At one point, Jayaraman posed a challenge to the audience, many of whom are advocates for sustainability and climate-friendly practices in the food industry.

“By 2021, half of all Americans working full time will be living in poverty,” she said. “If you want to build any political will on an issue you care about, you cannot do it if half of America cannot afford to eat.”

Jayaraman was not the only speaker to call for systemic changes to the food industry. Michelle McCabe, a panelist on an urban food access panel, voiced her anger at the Trump administration’s proposed replacement of food stamps with a standardized box of nonperishables, telling the audience that “food is being used as a mechanism of control.”

Conferencegoer Jana Lohrová SPH ’18 said she was impressed by McCabe’s presentation and that she took particular interest in McCabe’s examination of the culture around food pantries and the “shocking” power dynamics involved in that kind of charity work.

Meanwhile, at the concurrently running indigenous food sovereignty panel, speakers discussed the impacts of corporate agendas on indigenous communities in countries such as Guyana and the United States.

Conferencegoers interviewed picked up on the emphasis on social justice at this year’s event, praising the organizers for inviting speakers who could draw attention to the issues affecting marginalized people.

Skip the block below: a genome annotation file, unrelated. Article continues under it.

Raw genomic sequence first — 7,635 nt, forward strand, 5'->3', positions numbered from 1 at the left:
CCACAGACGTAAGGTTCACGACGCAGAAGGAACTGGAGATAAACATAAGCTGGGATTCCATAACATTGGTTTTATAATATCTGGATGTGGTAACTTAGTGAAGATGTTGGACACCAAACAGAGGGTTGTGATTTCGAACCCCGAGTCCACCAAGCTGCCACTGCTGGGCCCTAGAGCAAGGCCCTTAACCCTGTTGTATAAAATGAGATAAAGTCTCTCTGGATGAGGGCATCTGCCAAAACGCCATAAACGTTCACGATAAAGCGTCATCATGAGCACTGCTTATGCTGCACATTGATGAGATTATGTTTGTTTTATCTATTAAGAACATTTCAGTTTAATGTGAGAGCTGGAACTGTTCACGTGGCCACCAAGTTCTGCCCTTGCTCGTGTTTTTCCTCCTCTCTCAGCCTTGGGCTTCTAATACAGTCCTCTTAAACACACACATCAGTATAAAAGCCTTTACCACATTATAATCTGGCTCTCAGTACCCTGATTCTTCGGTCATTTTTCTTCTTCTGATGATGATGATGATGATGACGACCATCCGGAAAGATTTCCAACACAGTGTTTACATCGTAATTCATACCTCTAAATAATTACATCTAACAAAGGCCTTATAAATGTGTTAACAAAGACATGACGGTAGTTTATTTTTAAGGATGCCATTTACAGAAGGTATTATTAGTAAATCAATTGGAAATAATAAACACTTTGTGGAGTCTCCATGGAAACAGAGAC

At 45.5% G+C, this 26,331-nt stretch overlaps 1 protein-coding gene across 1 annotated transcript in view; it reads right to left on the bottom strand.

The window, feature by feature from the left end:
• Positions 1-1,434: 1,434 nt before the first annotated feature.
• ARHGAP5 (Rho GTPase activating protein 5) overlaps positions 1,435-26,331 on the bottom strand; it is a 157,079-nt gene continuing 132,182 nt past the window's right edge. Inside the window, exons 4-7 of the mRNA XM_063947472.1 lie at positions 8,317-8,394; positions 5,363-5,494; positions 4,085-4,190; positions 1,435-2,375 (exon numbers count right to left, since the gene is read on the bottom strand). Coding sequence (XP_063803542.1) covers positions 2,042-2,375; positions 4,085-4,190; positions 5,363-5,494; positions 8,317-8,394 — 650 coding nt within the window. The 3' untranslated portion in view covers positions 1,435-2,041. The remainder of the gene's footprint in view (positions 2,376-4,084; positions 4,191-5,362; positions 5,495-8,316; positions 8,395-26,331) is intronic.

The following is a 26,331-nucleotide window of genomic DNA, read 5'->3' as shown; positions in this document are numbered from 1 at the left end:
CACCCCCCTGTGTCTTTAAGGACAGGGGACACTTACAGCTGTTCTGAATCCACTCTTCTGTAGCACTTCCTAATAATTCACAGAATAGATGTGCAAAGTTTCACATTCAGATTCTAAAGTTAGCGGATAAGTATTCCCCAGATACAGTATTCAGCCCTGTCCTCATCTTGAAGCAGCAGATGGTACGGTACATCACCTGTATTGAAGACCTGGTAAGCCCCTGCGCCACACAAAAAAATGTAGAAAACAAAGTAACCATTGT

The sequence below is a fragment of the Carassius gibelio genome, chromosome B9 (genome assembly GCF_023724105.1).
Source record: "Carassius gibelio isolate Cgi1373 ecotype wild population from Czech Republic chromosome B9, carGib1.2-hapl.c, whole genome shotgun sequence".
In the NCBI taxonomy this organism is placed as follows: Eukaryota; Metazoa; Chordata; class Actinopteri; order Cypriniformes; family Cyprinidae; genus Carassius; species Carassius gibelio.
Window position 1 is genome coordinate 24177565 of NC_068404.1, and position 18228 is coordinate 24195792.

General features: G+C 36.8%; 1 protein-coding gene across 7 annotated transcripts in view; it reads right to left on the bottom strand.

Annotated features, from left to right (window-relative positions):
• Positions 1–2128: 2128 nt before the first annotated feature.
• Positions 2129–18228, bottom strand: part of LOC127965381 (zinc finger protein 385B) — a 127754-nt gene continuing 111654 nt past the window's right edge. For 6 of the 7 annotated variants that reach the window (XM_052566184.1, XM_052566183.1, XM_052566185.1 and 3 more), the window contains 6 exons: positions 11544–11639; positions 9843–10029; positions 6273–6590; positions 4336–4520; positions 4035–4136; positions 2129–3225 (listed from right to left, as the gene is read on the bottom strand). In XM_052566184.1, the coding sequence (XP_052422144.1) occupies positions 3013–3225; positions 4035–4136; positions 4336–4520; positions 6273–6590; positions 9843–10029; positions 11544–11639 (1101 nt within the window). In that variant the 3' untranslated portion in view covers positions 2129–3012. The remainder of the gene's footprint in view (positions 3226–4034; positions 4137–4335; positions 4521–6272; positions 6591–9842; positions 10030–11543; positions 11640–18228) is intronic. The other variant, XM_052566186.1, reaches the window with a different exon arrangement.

“This year, many of the speakers are focused on the people, while in previous years it was more on the food itself or the technology involved,” said Stephen Chin-Bow ’86, one of the conference’s volunteers. “I think it’s important for Yalies to not simply congratulate ourselves on what we have achieved in the past year, but to look forward to see how we can become more engaged, so that we can improve the world.”

Islam said attendees flocked to the gymnasium from as far as Brazil, California and Arkansas. Ting-Wei Hsu, a graduate student at the National Tsing Hua University in Taiwan, said she sent in an application to speak on a panel at the conference about her research on food safety in China after hearing about the opportunity from one of her professors. She was surprised to hear her proposal had been accepted, as she had previously assumed that the conference would focus on America-centric topics. But because China is the largest food exporter in the world, she added, the nation’s food safety practices have global implications.

Since the event was a food conference, organizers thought that it was important to provide attendees with good food from ethical sources, Islam said. Between panel sessions, conferencegoers enjoyed catered meals from Koffee?, Ninth Square Market Too Caribbean Style, and Edge of the Woods. Around midday on Friday, volunteers set up a small table with mini bean pies from Mmm Pies and Gourmet Desserts. During these breaks, attendees gathered to exchange perspectives on the day’s speeches and presentations.

By the end of the first day alone, attendees had consumed upwards of 32 gallons of coffee and 12 gallons of tea, in addition to the massive quantities of food the organizers ordered for the event, Islam said.

Maya Chandra |